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On September 16, the Harvest Moon

Photo at top: Harvest Moon and Earth’s shadow, by Susan Gies Jensen in Odessa, Washington.

Tonight – September 16, 2016 – that full moon you’ll see ascending in the east after sunset is the Northern Hemisphere’s Harvest Moon.

Over the years, we’ve seen lots of informal uses of the term Harvest Moon. Some people (in the Northern Hemisphere) call the full moons of September and October by that name. And that’s fine. For the few months around the autumn equinox, the time of moonrise is close to the time of sunset for several evenings in a row, around the time of full moon. It’s as if there are several full moons during each autumn month.

So for example the moon you might have seen last night, September 15, looked very full and round in the sky. Did you call it a full moon? Did someone say it was the Harvest Moon? It probably looked like one!

Astronomers are scientists, though, and it’s no surprise that, to them, the term full moon or the name Harvest Moon means something very specific. To astronomers, the Harvest Moon is the full moon closest to the September equinox, and full moon comes at the instant when the moon is 180o from the sun in ecliptic – or celestial – longitude.

In 2016, this equinox takes place on September 22.

The closest full moon to the autumn equinox reaches the crest of its full phase on September 16 at 19:05 UTC. For us in the continental U.S., the moon turns precisely full during the daytime hours on Friday, September 16. By U.S. clocks, that full moon instant comes at 3:05 p.m. Eastern Daylight Time, 2:05 p.m. Central Daylight Time, 1:05 p.m. Mountain Daylight Time or 12:05 p.m. Pacific Daylight Time.

But don’t worry too much about the instant of full moon, or the time on your clock, or even where you are on the globe. No matter where you live worldwide, you’ll see a full-looking moon shining from dusk until dawn on September 16.

The September 16 full moon will rise in the east around sunset, climb highest up around midnight and will set in the west around sunrise. At the vicinity of full moon, the moon – as always – stays out all night long.

Is tonight’s moon the Harvest Moon? It sure is!

Day and night sides of Earth at the instant of full moon (2016 September 19 at 19:05 Universal Time) via Earth and Moon  Viewer.

Day and night sides of Earth at the instant of full moon (2016 September 19 at 19:05 Universal Time) via Earth and Moon Viewer.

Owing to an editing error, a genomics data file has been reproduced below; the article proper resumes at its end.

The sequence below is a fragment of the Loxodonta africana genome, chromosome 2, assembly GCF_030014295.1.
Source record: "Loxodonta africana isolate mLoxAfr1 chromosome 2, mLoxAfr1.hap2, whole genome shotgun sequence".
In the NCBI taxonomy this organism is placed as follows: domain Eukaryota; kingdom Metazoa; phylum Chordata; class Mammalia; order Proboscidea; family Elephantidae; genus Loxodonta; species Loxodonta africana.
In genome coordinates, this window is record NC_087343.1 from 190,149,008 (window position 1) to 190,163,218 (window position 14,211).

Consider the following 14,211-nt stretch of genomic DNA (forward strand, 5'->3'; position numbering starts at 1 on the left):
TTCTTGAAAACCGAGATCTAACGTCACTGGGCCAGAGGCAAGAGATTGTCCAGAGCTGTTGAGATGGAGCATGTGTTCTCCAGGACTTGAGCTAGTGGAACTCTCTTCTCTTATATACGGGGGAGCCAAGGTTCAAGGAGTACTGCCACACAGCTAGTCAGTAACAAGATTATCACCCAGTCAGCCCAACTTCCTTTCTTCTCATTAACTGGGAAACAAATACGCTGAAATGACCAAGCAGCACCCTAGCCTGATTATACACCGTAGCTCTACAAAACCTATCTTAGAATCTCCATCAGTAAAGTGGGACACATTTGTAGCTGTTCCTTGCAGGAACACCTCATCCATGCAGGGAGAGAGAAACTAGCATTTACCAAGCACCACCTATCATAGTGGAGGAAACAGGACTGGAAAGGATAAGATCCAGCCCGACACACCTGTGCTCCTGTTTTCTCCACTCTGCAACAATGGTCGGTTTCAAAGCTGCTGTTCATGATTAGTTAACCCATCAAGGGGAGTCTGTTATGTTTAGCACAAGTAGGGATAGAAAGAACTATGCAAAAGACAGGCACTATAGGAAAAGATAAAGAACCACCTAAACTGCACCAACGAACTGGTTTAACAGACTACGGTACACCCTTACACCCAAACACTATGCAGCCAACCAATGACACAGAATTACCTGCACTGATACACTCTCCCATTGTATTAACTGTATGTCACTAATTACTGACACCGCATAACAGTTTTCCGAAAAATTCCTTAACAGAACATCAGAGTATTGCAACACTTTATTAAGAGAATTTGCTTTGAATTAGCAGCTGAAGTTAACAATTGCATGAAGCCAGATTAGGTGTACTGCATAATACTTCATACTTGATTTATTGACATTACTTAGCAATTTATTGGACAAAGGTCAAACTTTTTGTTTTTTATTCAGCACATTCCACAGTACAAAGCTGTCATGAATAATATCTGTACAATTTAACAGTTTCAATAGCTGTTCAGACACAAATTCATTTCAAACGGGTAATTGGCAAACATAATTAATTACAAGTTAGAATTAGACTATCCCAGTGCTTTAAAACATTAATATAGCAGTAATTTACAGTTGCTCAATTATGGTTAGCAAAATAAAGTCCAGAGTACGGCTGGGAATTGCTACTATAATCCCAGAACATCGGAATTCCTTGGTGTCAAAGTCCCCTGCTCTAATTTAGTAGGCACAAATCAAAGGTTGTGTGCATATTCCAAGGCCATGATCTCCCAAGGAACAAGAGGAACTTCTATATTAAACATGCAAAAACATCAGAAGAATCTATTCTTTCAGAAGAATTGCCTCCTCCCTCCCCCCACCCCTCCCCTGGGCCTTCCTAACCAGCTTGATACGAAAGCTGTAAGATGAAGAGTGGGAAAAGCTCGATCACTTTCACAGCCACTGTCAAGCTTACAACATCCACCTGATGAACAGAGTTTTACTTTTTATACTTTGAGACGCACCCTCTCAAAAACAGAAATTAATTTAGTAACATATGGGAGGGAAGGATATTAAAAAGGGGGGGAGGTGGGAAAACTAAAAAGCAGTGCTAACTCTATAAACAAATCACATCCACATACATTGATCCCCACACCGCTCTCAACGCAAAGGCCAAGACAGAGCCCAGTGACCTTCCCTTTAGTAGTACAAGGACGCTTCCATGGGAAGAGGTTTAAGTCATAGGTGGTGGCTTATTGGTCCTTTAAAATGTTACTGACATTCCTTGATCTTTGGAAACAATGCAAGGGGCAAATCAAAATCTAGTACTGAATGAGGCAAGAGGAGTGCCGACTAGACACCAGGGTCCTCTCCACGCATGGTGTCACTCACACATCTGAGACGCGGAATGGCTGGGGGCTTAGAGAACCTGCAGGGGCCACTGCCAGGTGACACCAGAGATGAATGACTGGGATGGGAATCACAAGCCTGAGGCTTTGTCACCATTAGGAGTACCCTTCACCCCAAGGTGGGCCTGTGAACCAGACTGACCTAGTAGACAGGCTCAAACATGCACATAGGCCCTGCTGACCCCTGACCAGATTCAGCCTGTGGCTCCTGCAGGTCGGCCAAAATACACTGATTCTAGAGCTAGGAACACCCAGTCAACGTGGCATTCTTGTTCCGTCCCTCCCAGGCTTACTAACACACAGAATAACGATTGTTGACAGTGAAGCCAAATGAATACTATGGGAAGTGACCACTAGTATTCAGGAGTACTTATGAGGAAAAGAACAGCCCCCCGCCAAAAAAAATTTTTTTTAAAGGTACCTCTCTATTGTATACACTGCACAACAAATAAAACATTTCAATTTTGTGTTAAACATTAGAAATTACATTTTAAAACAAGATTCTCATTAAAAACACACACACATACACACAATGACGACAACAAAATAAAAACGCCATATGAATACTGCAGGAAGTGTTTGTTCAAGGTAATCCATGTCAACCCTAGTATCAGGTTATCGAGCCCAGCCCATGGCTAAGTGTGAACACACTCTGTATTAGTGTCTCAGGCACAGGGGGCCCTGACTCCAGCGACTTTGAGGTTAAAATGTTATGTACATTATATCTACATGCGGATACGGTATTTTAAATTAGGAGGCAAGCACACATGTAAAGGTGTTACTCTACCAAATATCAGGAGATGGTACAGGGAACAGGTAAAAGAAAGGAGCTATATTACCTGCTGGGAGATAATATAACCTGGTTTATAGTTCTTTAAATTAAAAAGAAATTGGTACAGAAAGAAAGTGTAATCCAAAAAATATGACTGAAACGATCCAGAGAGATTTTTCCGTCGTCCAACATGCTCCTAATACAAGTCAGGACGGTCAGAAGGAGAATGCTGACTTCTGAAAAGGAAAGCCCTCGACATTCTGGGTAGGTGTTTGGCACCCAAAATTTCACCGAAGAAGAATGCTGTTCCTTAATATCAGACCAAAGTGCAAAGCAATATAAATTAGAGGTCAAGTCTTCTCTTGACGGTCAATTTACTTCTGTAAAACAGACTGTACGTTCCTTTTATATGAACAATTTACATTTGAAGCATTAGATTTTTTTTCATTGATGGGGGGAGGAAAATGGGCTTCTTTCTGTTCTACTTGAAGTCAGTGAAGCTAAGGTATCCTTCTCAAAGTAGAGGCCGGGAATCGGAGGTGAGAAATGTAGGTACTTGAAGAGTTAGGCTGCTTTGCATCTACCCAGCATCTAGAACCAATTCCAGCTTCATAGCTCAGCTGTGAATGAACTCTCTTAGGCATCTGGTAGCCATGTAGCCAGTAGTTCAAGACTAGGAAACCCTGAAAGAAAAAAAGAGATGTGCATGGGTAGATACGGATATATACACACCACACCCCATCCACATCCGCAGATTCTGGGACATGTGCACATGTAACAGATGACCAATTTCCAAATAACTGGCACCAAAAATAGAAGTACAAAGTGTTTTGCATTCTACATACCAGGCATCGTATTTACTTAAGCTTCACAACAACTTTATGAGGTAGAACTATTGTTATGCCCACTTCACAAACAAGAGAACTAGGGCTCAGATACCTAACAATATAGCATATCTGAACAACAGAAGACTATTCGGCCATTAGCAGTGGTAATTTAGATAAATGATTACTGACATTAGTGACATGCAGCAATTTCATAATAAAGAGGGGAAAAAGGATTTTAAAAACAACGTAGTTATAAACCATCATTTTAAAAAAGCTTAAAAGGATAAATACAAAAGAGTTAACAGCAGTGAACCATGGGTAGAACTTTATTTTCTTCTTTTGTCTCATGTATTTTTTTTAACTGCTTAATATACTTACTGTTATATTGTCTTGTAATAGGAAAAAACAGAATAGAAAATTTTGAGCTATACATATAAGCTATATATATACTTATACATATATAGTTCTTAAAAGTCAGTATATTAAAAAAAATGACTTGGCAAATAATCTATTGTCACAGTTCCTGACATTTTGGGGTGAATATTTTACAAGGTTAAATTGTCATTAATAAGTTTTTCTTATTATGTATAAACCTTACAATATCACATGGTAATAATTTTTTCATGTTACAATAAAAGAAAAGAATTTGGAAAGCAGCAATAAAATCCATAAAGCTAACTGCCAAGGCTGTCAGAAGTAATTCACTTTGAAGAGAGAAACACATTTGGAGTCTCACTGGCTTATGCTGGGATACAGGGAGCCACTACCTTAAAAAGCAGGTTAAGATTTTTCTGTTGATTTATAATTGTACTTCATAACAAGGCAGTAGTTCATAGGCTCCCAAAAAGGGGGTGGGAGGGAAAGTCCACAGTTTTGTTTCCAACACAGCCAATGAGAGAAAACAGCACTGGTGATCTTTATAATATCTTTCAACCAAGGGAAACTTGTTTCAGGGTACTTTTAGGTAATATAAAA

Moonrise over Smoke Lake, Algonquin Park, Ontario, Huntsville Canada, from EarthSky Facebook friend Adam Falardeau.

What’s the big deal about the Harvest Moon? Why are the full moons special in autumn? Around the time of the autumn equinox, the ecliptic – or the path of the sun, moon, and planets – makes a narrow angle with the horizon at sunset.

Every full moon rises around the time of sunset, and on average each successive moonrise comes about 50 minutes later daily. But, on September and October evenings – because of the narrow angle of the ecliptic to the horizon – the moon rises much sooner than the average.

So, instead of rising 50 minutes later in the days after full moon, the waning moon might rise only 35 minutes later, or thereabouts, for several days in a row (at mid-northern latitudes). At far northern latitudes – like at Fairbanks, Alaska – the moon rises about 15 minutes later for days on end.

That fact was important to people in earlier times. For farmers bringing in the harvest, before the days of tractor lights, it meant there was no long period of darkness between sunset and moonrise for several days after full moon. And that meant farmers could work on in the fields, bringing in the crops by moonlight. Hence the name Harvest Moon.

At our mid-northern latitudes, watch for the Harvest Moon to shine from dusk until dawn for the next few to several days, starting on September 16.

Bottom line: Enjoy the 2016 Harvest Moon!

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Deborah Byrd

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